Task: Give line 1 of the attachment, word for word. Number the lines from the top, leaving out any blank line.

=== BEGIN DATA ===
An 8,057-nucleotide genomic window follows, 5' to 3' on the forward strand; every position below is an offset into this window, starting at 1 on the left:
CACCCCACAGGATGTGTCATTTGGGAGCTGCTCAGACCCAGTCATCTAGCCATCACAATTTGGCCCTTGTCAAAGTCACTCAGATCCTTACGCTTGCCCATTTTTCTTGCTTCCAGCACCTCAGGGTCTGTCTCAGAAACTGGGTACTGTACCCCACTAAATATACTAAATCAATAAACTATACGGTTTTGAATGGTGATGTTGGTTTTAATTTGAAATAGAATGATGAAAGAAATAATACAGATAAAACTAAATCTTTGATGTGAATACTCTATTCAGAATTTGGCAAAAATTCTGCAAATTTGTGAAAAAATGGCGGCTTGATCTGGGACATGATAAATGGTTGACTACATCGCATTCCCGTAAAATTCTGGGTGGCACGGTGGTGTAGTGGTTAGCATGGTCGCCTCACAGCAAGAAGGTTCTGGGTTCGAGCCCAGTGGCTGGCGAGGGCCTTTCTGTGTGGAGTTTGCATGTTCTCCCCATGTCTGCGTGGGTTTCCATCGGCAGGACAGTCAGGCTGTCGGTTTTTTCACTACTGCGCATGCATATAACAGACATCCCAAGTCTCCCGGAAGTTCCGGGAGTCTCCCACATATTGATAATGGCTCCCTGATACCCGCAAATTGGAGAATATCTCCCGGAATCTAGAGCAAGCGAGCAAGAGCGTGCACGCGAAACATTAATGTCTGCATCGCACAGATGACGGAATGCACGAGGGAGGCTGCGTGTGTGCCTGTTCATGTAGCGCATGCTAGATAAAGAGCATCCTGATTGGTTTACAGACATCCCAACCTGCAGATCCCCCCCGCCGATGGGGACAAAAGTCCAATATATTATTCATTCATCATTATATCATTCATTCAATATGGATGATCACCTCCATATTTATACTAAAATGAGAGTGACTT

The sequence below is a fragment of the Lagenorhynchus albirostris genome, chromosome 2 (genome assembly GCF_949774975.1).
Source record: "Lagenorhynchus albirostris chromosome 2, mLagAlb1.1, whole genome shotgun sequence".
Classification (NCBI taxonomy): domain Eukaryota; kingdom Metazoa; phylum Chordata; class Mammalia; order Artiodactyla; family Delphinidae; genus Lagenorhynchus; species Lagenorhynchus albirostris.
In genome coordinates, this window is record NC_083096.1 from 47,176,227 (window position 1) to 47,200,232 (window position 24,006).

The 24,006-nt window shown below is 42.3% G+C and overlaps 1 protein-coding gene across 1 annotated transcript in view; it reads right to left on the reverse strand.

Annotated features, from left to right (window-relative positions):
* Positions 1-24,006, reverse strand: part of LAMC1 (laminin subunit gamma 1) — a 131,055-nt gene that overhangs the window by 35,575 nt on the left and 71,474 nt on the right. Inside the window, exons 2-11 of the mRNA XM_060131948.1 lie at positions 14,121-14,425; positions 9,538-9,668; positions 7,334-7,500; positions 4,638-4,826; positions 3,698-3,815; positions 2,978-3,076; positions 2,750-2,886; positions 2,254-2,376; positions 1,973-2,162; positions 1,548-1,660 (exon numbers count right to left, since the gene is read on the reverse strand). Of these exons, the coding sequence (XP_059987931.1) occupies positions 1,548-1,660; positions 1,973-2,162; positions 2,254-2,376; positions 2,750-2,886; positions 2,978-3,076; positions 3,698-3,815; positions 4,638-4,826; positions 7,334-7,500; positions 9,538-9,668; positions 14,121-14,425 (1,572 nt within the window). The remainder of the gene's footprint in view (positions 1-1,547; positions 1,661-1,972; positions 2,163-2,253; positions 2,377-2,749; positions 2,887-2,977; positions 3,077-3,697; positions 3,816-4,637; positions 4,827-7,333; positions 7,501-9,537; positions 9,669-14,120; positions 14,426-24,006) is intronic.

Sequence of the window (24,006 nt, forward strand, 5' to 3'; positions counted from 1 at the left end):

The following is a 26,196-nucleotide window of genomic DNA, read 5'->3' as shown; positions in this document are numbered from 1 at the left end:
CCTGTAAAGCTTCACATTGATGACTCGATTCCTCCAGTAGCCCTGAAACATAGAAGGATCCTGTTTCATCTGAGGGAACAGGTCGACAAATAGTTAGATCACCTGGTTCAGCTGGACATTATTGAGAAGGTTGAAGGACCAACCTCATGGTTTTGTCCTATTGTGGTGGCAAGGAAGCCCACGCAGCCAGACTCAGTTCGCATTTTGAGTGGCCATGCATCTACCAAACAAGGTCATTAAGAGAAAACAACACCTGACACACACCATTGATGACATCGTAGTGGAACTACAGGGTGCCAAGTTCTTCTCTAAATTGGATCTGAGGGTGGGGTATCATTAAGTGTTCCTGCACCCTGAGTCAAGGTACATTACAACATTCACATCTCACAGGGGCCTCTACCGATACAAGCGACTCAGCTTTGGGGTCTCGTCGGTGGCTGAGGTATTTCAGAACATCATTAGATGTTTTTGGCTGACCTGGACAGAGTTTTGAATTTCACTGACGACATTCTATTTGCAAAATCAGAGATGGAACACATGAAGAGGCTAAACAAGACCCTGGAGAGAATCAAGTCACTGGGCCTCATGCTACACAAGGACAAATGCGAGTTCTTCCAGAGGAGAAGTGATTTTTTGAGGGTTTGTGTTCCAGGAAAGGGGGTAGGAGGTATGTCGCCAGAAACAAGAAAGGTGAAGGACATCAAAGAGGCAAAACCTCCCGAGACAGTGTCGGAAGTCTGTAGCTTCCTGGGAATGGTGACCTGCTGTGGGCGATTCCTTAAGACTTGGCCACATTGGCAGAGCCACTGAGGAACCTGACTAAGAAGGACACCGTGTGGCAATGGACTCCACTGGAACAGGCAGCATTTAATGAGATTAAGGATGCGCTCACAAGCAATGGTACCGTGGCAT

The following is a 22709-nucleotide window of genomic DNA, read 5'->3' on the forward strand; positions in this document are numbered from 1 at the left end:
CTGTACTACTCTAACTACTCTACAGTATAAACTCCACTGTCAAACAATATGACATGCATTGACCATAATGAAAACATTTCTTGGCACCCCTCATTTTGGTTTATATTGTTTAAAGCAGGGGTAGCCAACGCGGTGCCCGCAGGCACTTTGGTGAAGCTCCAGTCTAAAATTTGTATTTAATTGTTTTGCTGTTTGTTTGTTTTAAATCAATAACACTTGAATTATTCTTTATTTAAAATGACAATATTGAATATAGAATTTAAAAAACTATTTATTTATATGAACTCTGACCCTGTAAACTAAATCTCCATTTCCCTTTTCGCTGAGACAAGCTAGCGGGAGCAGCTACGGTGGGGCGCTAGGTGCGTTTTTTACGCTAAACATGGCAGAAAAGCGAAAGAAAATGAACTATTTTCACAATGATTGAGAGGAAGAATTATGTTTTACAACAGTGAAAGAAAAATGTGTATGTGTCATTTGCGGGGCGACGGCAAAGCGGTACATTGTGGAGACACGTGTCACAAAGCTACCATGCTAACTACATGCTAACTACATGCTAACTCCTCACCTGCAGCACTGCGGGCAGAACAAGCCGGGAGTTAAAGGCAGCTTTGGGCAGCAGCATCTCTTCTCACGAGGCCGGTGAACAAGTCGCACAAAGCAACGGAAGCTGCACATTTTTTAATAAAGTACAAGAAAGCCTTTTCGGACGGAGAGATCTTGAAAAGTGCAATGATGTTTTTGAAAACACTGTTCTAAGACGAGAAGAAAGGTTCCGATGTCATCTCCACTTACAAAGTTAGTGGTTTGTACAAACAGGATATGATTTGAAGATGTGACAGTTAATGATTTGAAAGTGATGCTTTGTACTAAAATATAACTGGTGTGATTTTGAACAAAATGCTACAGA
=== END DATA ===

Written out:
An 8,057-nucleotide genomic window follows, 5' to 3' on the forward strand; every position below is an offset into this window, starting at 1 on the left: